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New Support Vector Algorithms
, 2000
"... this article with the regression case. To explain this, we will introduce a suitable definition of a margin that is maximized in both cases ..."
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Cited by 322 (45 self)
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this article with the regression case. To explain this, we will introduce a suitable definition of a margin that is maximized in both cases
LeaveOneOut Support Vector Machines
, 1999
"... We present a new learning algorithm for pattern recognition inspired by a recent upper bound on leaveoneout error [ Jaakkola and Haussler, 1999 ] proved for Support Vector Machines (SVMs) [ Vapnik, 1995; 1998 ] . The new approach directly minimizes the expression given by the bound in an attempt ..."
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Cited by 217 (4 self)
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We present a new learning algorithm for pattern recognition inspired by a recent upper bound on leaveoneout error [ Jaakkola and Haussler, 1999 ] proved for Support Vector Machines (SVMs) [ Vapnik, 1995; 1998 ] . The new approach directly minimizes the expression given by the bound in an attempt to minimize leaveoneout error. This gives a convex optimization problem which constructs a sparse linear classifier in feature space using the kernel technique. As such the algorithm possesses many of the same properties as SVMs. The main novelty of the algorithm is that apart from the choice of kernel, it is parameterless  the selection of the number of training errors is inherent in the algorithm and not chosen by an extra free parameter as in SVMs. First experiments using the method on benchmark datasets from the UCI repository show results similar to SVMs which have been tuned to have the best choice of parameter. 1 Introduction Support Vector Machines (SVMs), motivated by minim...
Kronecker factorization for speeding up kernel machines
 In SIAM International Conference on Data Mining (SDM
, 2005
"... In kernel machines, such as kernel principal component analysis (KPCA), Gaussian Processes (GPs), and Support Vector Machines (SVMs), the computational complexity of finding a solution is O(n 3), where n is the number of training instances. To reduce this expensive computational complexity, we propo ..."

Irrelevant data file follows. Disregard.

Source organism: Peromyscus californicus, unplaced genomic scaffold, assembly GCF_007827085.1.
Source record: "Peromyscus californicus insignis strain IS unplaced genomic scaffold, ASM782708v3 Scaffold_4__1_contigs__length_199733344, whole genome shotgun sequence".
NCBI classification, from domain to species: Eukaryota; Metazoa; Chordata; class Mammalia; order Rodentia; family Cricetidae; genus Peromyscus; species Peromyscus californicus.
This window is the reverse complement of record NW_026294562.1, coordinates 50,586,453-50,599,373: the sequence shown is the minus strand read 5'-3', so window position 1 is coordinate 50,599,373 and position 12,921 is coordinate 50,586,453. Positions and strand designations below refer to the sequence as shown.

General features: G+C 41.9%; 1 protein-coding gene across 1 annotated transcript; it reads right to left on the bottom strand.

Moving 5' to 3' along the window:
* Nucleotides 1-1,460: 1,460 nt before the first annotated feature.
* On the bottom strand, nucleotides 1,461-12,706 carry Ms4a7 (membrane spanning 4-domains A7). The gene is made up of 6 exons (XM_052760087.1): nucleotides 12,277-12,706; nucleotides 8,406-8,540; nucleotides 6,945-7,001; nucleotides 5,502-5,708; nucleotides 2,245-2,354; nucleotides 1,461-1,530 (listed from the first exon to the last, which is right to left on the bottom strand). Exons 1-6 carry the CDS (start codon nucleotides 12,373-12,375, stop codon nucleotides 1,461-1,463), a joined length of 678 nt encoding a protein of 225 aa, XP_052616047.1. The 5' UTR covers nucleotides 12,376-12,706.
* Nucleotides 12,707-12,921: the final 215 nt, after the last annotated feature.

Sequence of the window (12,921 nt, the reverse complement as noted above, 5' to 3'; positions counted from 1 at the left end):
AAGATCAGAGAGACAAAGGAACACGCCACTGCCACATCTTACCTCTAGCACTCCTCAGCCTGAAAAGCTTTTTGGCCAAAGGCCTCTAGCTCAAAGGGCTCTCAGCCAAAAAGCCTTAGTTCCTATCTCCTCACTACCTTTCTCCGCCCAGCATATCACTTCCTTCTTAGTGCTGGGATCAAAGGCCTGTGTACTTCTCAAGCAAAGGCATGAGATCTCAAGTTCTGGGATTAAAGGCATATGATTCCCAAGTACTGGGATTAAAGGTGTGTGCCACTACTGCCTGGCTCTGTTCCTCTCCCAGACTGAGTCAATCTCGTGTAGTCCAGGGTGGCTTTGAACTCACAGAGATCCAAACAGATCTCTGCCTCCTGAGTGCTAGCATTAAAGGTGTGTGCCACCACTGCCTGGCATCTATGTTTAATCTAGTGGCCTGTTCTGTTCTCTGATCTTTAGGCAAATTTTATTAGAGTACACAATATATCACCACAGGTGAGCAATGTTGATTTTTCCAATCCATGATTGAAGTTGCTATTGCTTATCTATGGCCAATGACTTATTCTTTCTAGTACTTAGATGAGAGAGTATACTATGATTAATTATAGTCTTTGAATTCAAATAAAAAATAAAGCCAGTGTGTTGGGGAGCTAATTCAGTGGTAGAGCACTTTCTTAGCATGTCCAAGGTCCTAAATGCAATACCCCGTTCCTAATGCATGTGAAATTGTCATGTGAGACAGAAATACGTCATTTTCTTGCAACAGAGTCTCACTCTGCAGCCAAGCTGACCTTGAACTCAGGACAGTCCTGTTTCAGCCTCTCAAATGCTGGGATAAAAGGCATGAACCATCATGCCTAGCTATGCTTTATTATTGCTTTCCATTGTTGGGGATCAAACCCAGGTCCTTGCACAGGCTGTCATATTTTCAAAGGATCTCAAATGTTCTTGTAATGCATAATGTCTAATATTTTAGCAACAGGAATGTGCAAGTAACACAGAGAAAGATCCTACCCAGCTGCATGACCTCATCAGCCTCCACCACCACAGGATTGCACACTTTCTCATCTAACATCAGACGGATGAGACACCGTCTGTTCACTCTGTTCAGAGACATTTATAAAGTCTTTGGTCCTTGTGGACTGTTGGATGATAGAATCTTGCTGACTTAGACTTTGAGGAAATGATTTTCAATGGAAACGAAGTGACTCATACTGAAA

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Cited by 5 (2 self)
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In kernel machines, such as kernel principal component analysis (KPCA), Gaussian Processes (GPs), and Support Vector Machines (SVMs), the computational complexity of finding a solution is O(n 3), where n is the number of training instances. To reduce this expensive computational complexity, we propose using Kronecker factorization, which approximates a positive definite kernel matrix by the Kronecker product of two smaller positive definite matrices. This approximation can speed up the calculation of the kernelmatrix inverse or eigendecomposition involved in kernel machines. When the two factorized matrices have about the same dimensions, the computational complexity is improved from O(n 3) to O(n 2). Furthermore, if n is very large, Kronecker factorization can be recursively applied to further reduce the computational complexity. We propose two methods to carry out Kronecker factorization and apply them to speed up KPCA and GPs. In addition, we propose an effective approximate method for Gaussian process classification by integrating the surrogate maximization algorithm and the Kronecker factorization. Experiments show that our methods can drastically reduce the computation time of kernel machines without any significant degradation in their effectiveness. 1